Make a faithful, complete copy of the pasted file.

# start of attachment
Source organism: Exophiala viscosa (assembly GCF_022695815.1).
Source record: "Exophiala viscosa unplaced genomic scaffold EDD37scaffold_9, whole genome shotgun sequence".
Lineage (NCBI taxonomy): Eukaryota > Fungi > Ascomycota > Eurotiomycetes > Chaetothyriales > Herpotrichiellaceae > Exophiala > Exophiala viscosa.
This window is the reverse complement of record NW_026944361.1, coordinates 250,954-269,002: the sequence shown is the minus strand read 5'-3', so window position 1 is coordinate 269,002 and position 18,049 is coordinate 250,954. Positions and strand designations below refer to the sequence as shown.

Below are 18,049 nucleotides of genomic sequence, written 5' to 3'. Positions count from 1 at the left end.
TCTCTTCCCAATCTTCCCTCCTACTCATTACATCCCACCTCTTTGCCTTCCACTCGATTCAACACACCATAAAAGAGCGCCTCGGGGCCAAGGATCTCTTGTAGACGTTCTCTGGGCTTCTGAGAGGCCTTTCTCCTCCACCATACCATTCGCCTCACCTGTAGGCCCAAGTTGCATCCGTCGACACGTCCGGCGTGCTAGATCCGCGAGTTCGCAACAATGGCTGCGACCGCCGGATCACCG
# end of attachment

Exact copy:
Source organism: Exophiala viscosa (assembly GCF_022695815.1).
Source record: "Exophiala viscosa unplaced genomic scaffold EDD37scaffold_9, whole genome shotgun sequence".
Lineage (NCBI taxonomy): Eukaryota > Fungi > Ascomycota > Eurotiomycetes > Chaetothyriales > Herpotrichiellaceae > Exophiala > Exophiala viscosa.
This window is the reverse complement of record NW_026944361.1, coordinates 250,954-269,002: the sequence shown is the minus strand read 5'-3', so window position 1 is coordinate 269,002 and position 18,049 is coordinate 250,954. Positions and strand designations below refer to the sequence as shown.

Below are 18,049 nucleotides of genomic sequence, written 5' to 3'. Positions count from 1 at the left end.
TCTCTTCCCAATCTTCCCTCCTACTCATTACATCCCACCTCTTTGCCTTCCACTCGATTCAACACACCATAAAAGAGCGCCTCGGGGCCAAGGATCTCTTGTAGACGTTCTCTGGGCTTCTGAGAGGCCTTTCTCCTCCACCATACCATTCGCCTCACCTGTAGGCCCAAGTTGCATCCGTCGACACGTCCGGCGTGCTAGATCCGCGAGTTCGCAACAATGGCTGCGACCGCCGGATCACCG